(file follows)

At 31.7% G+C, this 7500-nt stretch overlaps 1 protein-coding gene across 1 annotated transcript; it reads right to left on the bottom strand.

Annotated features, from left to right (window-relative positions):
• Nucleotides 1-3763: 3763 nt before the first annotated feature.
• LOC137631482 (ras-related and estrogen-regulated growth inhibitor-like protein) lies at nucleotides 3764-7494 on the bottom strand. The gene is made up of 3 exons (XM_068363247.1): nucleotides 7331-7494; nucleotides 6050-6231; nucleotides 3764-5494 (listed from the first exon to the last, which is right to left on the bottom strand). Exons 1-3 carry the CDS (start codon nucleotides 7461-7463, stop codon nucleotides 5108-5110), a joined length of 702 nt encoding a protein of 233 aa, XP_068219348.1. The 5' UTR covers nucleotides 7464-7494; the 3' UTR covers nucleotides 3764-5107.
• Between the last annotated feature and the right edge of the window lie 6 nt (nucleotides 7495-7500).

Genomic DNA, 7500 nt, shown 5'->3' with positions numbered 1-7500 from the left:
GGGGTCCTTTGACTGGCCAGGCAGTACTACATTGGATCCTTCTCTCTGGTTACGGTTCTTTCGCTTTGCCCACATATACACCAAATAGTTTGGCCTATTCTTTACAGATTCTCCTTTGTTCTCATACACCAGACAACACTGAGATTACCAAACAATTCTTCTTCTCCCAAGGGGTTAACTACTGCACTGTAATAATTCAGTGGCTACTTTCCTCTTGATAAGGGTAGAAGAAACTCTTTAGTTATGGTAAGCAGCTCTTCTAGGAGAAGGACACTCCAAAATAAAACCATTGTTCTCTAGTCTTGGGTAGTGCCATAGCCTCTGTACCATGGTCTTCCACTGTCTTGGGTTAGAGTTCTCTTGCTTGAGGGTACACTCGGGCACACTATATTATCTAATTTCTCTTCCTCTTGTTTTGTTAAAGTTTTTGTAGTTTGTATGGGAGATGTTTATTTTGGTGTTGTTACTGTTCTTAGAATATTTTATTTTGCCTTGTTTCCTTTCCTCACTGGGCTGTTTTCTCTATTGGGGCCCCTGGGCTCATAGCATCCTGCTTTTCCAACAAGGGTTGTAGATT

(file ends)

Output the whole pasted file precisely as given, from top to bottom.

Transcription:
At 31.7% G+C, this 7500-nt stretch overlaps 1 protein-coding gene across 1 annotated transcript; it reads right to left on the bottom strand.

Annotated features, from left to right (window-relative positions):
• Nucleotides 1-3763: 3763 nt before the first annotated feature.
• LOC137631482 (ras-related and estrogen-regulated growth inhibitor-like protein) lies at nucleotides 3764-7494 on the bottom strand. The gene is made up of 3 exons (XM_068363247.1): nucleotides 7331-7494; nucleotides 6050-6231; nucleotides 3764-5494 (listed from the first exon to the last, which is right to left on the bottom strand). Exons 1-3 carry the CDS (start codon nucleotides 7461-7463, stop codon nucleotides 5108-5110), a joined length of 702 nt encoding a protein of 233 aa, XP_068219348.1. The 5' UTR covers nucleotides 7464-7494; the 3' UTR covers nucleotides 3764-5107.
• Between the last annotated feature and the right edge of the window lie 6 nt (nucleotides 7495-7500).

Genomic DNA, 7500 nt, shown 5'->3' with positions numbered 1-7500 from the left:
GGGGTCCTTTGACTGGCCAGGCAGTACTACATTGGATCCTTCTCTCTGGTTACGGTTCTTTCGCTTTGCCCACATATACACCAAATAGTTTGGCCTATTCTTTACAGATTCTCCTTTGTTCTCATACACCAGACAACACTGAGATTACCAAACAATTCTTCTTCTCCCAAGGGGTTAACTACTGCACTGTAATAATTCAGTGGCTACTTTCCTCTTGATAAGGGTAGAAGAAACTCTTTAGTTATGGTAAGCAGCTCTTCTAGGAGAAGGACACTCCAAAATAAAACCATTGTTCTCTAGTCTTGGGTAGTGCCATAGCCTCTGTACCATGGTCTTCCACTGTCTTGGGTTAGAGTTCTCTTGCTTGAGGGTACACTCGGGCACACTATATTATCTAATTTCTCTTCCTCTTGTTTTGTTAAAGTTTTTGTAGTTTGTATGGGAGATGTTTATTTTGGTGTTGTTACTGTTCTTAGAATATTTTATTTTGCCTTGTTTCCTTTCCTCACTGGGCTGTTTTCTCTATTGGGGCCCCTGGGCTCATAGCATCCTGCTTTTCCAACAAGGGTTGTAGATT